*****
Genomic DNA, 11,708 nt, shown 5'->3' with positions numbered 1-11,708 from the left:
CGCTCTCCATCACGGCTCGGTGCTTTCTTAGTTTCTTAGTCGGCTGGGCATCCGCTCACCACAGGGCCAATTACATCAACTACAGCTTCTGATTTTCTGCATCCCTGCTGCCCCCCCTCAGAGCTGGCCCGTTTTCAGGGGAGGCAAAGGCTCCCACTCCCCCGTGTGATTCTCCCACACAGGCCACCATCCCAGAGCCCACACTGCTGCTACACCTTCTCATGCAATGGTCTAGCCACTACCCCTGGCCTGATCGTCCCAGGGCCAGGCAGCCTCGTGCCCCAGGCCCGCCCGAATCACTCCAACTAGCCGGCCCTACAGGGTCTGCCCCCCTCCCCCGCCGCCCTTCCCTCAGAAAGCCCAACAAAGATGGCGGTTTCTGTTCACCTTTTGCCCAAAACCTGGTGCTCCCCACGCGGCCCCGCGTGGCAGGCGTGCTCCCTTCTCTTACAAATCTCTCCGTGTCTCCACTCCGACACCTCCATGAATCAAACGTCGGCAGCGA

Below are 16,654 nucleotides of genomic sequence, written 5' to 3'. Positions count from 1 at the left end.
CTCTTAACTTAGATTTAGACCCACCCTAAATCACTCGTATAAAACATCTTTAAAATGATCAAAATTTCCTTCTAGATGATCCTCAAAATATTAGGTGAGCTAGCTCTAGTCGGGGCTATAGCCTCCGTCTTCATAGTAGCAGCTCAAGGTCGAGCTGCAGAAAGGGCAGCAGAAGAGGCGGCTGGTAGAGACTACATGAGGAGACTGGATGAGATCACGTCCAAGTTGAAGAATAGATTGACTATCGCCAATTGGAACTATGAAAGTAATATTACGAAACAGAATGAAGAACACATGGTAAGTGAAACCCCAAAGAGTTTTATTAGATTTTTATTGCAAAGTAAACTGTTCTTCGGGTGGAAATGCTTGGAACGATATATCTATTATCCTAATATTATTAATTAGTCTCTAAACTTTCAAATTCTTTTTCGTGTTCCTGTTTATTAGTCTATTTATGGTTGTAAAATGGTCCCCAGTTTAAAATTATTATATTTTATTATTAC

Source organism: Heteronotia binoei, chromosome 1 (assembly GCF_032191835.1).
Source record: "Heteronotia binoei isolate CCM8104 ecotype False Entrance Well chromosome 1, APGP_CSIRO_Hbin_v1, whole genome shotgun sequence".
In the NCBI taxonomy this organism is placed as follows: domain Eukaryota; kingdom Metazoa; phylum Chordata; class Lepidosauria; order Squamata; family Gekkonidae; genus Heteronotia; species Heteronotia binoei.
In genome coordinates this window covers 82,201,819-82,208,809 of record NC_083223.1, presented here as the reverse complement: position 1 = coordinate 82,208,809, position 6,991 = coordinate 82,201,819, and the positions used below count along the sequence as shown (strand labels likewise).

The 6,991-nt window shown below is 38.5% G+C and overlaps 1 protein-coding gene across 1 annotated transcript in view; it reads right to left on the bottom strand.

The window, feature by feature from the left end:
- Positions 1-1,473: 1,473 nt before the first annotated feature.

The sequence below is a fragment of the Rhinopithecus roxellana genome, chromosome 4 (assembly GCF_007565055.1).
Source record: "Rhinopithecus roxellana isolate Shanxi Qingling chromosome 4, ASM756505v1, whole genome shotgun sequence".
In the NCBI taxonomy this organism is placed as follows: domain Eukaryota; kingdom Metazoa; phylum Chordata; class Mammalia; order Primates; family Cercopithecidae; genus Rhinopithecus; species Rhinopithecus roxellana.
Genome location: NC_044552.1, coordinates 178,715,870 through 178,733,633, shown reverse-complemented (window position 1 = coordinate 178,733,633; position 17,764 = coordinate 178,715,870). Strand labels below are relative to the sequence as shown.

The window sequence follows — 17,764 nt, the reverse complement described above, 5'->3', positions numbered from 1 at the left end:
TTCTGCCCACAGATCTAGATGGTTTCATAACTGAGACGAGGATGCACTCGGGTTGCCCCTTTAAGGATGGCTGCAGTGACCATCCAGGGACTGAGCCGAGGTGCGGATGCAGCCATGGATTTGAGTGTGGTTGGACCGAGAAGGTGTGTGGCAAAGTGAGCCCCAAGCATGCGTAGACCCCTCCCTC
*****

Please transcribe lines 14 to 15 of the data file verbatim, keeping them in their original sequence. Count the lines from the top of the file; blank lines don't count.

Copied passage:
In the NCBI taxonomy this organism is placed as follows: domain Eukaryota; kingdom Metazoa; phylum Chordata; class Mammalia; order Primates; family Cercopithecidae; genus Rhinopithecus; species Rhinopithecus roxellana.
Genome location: NC_044552.1, coordinates 178,715,870 through 178,733,633, shown reverse-complemented (window position 1 = coordinate 178,733,633; position 17,764 = coordinate 178,715,870). Strand labels below are relative to the sequence as shown.